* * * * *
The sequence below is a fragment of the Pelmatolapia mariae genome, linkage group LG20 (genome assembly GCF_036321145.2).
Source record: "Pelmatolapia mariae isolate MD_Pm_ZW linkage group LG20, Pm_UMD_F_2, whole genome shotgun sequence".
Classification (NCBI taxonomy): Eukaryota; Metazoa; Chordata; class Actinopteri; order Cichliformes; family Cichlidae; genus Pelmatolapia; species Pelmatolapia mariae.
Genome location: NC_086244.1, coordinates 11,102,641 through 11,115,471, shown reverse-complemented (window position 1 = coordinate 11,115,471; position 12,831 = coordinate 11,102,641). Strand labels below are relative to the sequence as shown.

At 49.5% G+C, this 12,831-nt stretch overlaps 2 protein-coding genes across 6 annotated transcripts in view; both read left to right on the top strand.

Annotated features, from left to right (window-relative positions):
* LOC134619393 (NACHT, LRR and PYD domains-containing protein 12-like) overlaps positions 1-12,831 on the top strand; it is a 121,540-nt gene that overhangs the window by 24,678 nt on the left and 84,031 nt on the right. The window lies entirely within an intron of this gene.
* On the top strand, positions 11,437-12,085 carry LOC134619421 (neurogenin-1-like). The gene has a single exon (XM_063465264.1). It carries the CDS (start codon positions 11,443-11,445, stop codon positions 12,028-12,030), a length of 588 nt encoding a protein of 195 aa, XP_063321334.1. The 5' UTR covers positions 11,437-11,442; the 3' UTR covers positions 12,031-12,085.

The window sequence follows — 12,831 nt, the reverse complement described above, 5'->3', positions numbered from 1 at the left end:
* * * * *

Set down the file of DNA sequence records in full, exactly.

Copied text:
The sequence below is a fragment of the Pelmatolapia mariae genome, linkage group LG20 (genome assembly GCF_036321145.2).
Source record: "Pelmatolapia mariae isolate MD_Pm_ZW linkage group LG20, Pm_UMD_F_2, whole genome shotgun sequence".
Classification (NCBI taxonomy): Eukaryota; Metazoa; Chordata; class Actinopteri; order Cichliformes; family Cichlidae; genus Pelmatolapia; species Pelmatolapia mariae.
Genome location: NC_086244.1, coordinates 11,102,641 through 11,115,471, shown reverse-complemented (window position 1 = coordinate 11,115,471; position 12,831 = coordinate 11,102,641). Strand labels below are relative to the sequence as shown.

At 49.5% G+C, this 12,831-nt stretch overlaps 2 protein-coding genes across 6 annotated transcripts in view; both read left to right on the top strand.

Annotated features, from left to right (window-relative positions):
* LOC134619393 (NACHT, LRR and PYD domains-containing protein 12-like) overlaps positions 1-12,831 on the top strand; it is a 121,540-nt gene that overhangs the window by 24,678 nt on the left and 84,031 nt on the right. The window lies entirely within an intron of this gene.
* On the top strand, positions 11,437-12,085 carry LOC134619421 (neurogenin-1-like). The gene has a single exon (XM_063465264.1). It carries the CDS (start codon positions 11,443-11,445, stop codon positions 12,028-12,030), a length of 588 nt encoding a protein of 195 aa, XP_063321334.1. The 5' UTR covers positions 11,437-11,442; the 3' UTR covers positions 12,031-12,085.

The window sequence follows — 12,831 nt, the reverse complement described above, 5'->3', positions numbered from 1 at the left end: